Although every premature baby's story is different, below are some common prematurity complications.
Intraventricular hemorrhage (IVH): IVH is bleeding into the fluid-filled areas (ventricles) inside the brain. Prematurity (and the degree of prematurity) is a risk factor for this condition. There are four grades of IVH. Grades 1-4 indicate severity of the bleed. Learn more at NIH.
Hydrocephalus: Hydrocephalus is a condition in which excess fluid accumulates in the brain. This causes widening of the ventricles and can put pressure on the brain. A common treatment for hydrocephalus is surgically placing a shunt system in the brain to rid the brain of excess fluid. Learn more at NIH.
Periventricular leukomalacia (PVL): PVL is a disorder in which there is a death of white brain matter caused by lack of oxygen or blood to the periventricular portion of the brain. There is no treatment to cure this condition. There are only treatments to alleviate symptoms. Learn more at NIH.
Bronchopulmonary dysplasia (BPD): BPD is caused by prolonged periods of high levels of assisted ventilation. Congenital heart disease, prematurity and severe respiratory infection are risk factors for BPD. Infants with this disorder may be fed by NG tube and require extra calories. Diuretics, corticosteroids, bronchodilators and surfactant are common medicinal treatments.
Apnea: Apnea is caused by immaturity in the area of the brain that controls the drive to breathe or by illness. Intraventricular hemorrhage, intracranial hemorrhage, neonatal seizures, perinatal asphyxia,, Impairment of oxygenation from congestive heart failure and pulmonary edema (PDA, coarctation, etc.), or from shunting (cyanotic heart disease) are common risk factors.
Persistent Pulmonary Hypertension (PPHN): PPHN occurs when there is a failure of the normal circulatory transition that occurs after birth. Risk factors include meconium aspiration syndrome, pneumonia, infection, low blood sugar, birth asphyxia, amniotic fluid leak and low amniotic fluid. Treatments include ventilation, nitric oxide, and ECMO.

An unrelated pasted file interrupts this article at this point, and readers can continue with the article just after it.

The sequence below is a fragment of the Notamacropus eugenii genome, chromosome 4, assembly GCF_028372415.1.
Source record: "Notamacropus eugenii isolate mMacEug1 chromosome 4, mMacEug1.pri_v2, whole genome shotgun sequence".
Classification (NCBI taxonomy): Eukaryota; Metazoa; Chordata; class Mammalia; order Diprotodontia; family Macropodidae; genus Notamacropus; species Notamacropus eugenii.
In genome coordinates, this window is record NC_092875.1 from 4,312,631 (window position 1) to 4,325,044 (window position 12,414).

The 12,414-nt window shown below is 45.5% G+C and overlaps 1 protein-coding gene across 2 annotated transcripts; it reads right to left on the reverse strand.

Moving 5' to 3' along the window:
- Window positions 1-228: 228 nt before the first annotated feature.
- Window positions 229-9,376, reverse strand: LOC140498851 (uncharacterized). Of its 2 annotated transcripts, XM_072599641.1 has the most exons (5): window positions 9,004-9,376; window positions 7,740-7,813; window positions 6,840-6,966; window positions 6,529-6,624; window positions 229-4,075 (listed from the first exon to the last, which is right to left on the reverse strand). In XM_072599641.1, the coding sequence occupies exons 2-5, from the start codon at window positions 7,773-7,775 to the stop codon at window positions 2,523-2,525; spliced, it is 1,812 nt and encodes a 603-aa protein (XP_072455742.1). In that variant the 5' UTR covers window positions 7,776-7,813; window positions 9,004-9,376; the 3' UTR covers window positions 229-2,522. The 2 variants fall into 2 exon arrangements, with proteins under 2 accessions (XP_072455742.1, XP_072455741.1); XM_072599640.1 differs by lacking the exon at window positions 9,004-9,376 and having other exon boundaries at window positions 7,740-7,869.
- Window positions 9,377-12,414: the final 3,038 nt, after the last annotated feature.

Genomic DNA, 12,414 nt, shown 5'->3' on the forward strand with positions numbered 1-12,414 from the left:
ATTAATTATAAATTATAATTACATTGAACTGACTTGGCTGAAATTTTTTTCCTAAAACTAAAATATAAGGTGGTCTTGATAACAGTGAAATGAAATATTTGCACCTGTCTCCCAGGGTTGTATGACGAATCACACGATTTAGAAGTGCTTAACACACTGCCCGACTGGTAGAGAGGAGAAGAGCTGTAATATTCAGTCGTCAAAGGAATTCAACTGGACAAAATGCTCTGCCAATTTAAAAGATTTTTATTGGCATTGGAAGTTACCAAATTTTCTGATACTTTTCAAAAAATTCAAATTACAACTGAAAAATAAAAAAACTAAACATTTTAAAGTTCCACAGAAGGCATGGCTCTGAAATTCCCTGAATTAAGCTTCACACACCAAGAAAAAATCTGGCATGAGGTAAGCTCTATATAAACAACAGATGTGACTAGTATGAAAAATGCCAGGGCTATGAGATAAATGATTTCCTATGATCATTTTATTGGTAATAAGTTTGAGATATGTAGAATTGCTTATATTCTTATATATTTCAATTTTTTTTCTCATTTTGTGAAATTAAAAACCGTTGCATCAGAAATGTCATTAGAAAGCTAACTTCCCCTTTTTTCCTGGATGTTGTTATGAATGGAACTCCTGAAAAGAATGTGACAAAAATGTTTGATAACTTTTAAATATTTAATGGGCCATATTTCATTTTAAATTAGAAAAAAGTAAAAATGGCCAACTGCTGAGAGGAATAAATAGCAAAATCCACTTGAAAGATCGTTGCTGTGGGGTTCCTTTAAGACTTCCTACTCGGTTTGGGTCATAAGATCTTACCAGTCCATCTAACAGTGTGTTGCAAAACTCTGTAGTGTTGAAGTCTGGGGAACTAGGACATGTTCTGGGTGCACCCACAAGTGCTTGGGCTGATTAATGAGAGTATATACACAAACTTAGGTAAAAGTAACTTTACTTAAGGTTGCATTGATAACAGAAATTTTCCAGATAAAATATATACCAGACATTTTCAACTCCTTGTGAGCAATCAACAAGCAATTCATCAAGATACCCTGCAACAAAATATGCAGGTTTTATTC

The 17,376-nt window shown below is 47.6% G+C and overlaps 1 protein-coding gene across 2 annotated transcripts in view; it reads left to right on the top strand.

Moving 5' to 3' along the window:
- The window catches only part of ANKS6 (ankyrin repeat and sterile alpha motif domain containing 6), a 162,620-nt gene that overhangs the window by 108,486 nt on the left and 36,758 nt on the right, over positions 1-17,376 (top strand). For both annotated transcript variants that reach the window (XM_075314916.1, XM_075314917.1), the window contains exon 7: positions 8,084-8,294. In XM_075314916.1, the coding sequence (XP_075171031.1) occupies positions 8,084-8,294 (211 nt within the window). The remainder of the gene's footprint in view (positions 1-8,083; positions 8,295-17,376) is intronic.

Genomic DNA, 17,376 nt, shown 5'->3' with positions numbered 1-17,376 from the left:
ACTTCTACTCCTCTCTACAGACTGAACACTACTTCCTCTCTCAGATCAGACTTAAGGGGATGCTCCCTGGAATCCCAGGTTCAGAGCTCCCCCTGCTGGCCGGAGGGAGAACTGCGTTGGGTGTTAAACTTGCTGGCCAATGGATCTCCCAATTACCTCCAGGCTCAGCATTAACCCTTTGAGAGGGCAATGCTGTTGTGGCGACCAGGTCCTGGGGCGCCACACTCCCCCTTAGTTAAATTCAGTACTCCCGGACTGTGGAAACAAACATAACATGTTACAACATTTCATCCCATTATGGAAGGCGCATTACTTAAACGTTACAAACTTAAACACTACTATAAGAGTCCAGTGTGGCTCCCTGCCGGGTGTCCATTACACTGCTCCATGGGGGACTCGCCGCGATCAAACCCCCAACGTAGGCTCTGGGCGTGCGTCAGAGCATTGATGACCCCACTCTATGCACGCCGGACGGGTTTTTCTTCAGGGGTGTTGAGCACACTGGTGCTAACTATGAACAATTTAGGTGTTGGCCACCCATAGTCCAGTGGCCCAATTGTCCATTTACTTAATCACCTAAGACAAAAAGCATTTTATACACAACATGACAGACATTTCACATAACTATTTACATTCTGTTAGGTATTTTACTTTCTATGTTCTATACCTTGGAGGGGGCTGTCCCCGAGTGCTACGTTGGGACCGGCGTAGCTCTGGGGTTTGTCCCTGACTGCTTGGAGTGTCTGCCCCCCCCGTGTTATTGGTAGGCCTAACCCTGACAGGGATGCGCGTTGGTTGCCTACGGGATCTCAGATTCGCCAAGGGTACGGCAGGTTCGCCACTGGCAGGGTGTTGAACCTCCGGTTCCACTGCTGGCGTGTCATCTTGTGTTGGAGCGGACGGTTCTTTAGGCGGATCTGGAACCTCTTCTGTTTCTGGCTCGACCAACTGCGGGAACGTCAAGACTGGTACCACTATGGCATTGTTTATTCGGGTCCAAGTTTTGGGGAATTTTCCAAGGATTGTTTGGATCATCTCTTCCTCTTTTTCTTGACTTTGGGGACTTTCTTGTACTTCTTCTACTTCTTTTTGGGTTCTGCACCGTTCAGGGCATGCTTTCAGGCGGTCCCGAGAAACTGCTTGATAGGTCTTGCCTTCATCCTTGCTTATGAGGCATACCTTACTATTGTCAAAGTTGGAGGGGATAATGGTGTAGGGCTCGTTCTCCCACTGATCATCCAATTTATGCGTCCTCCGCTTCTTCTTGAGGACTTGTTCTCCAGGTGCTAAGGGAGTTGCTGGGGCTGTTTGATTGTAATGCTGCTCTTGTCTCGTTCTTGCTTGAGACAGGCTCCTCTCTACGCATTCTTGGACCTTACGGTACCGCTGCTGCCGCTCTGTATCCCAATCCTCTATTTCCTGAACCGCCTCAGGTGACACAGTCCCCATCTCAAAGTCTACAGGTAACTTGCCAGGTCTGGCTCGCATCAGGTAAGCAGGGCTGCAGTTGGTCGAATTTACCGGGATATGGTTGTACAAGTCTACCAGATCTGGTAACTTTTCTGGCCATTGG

Pneumothorax: This disorder occurs when alveoli in the lung burst which leads to leaking air into the pleural space. RDS and meconium aspiration are causal factors. This condition is treated by placing a catheter into the baby's chest to remove the air.
Respiratory Distress Syndrome (RDS): RDS occurs when an infant's immature lungs do not produce enough surfactant. Ventilation and surfacant are common treatments.
GER disease (GERD): occurs when reflux of the gastric contents causes symptoms that affect the quality of life for an infant. The predominant cause of GERD is transient lower esophageal sphincter (LES) relaxation. Regurgitation and vomiting are the most common symptoms of infant reflux. In GERD, the reflux contains stomach acid which damages the lining of the esophagus. Feeding changes may be necessary. Medication and surgery may be necessary dependent on severity. Learn more at NIH.
Hypoglycemia : This condition occurs when a neonate has low levels of blood sugar. Glucose blood levels can drop in neonates for the following reason:
Patent ductus arteriosus (PDA) : PDA is a condition in which the ductus arteriosus does not close. PDA leads to abnormal blood flow between the aorta and pulmonary artery, two major blood vessels that carry blood from the heart. Surgery may be necessary if the PDA does not close on its own. Learn more at NIH.
Jaundice: is the most common condition seen in newborns. It occurs when high levels of bilirubin are exhibited in the blood. This causes yellowing of the skin. In extreme cases fatigue and poor feeding are seen. In mild cases treatment might not be necessary. The condition is simply monitored. If bilirubin levels are very high, phototherapy may be required to break down the bilirubin (as pictured). Rare complications include deafness, cerebral palsy and kernicterus (brain damage). Learn more at NIH.
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